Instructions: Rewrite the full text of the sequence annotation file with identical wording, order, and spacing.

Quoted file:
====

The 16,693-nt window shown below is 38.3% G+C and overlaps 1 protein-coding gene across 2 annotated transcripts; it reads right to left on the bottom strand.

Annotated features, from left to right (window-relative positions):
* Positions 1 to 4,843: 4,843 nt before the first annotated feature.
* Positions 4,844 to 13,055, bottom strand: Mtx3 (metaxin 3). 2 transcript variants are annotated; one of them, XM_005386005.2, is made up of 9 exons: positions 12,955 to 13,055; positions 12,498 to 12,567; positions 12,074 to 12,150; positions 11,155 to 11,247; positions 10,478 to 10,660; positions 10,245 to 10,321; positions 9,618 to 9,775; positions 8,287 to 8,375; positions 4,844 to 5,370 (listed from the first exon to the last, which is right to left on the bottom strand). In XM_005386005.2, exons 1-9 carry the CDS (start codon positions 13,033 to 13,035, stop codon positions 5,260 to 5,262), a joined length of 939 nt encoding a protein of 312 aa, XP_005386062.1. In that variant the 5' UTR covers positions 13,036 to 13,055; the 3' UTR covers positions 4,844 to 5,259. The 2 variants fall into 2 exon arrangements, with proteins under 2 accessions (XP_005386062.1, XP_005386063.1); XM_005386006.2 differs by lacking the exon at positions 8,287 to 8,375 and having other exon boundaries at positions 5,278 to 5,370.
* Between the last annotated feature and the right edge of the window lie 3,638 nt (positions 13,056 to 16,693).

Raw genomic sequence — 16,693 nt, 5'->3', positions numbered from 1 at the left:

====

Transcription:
The 16,693-nt window shown below is 38.3% G+C and overlaps 1 protein-coding gene across 2 annotated transcripts; it reads right to left on the bottom strand.

Annotated features, from left to right (window-relative positions):
* Positions 1 to 4,843: 4,843 nt before the first annotated feature.
* Positions 4,844 to 13,055, bottom strand: Mtx3 (metaxin 3). 2 transcript variants are annotated; one of them, XM_005386005.2, is made up of 9 exons: positions 12,955 to 13,055; positions 12,498 to 12,567; positions 12,074 to 12,150; positions 11,155 to 11,247; positions 10,478 to 10,660; positions 10,245 to 10,321; positions 9,618 to 9,775; positions 8,287 to 8,375; positions 4,844 to 5,370 (listed from the first exon to the last, which is right to left on the bottom strand). In XM_005386005.2, exons 1-9 carry the CDS (start codon positions 13,033 to 13,035, stop codon positions 5,260 to 5,262), a joined length of 939 nt encoding a protein of 312 aa, XP_005386062.1. In that variant the 5' UTR covers positions 13,036 to 13,055; the 3' UTR covers positions 4,844 to 5,259. The 2 variants fall into 2 exon arrangements, with proteins under 2 accessions (XP_005386062.1, XP_005386063.1); XM_005386006.2 differs by lacking the exon at positions 8,287 to 8,375 and having other exon boundaries at positions 5,278 to 5,370.
* Between the last annotated feature and the right edge of the window lie 3,638 nt (positions 13,056 to 16,693).

Raw genomic sequence — 16,693 nt, 5'->3', positions numbered from 1 at the left: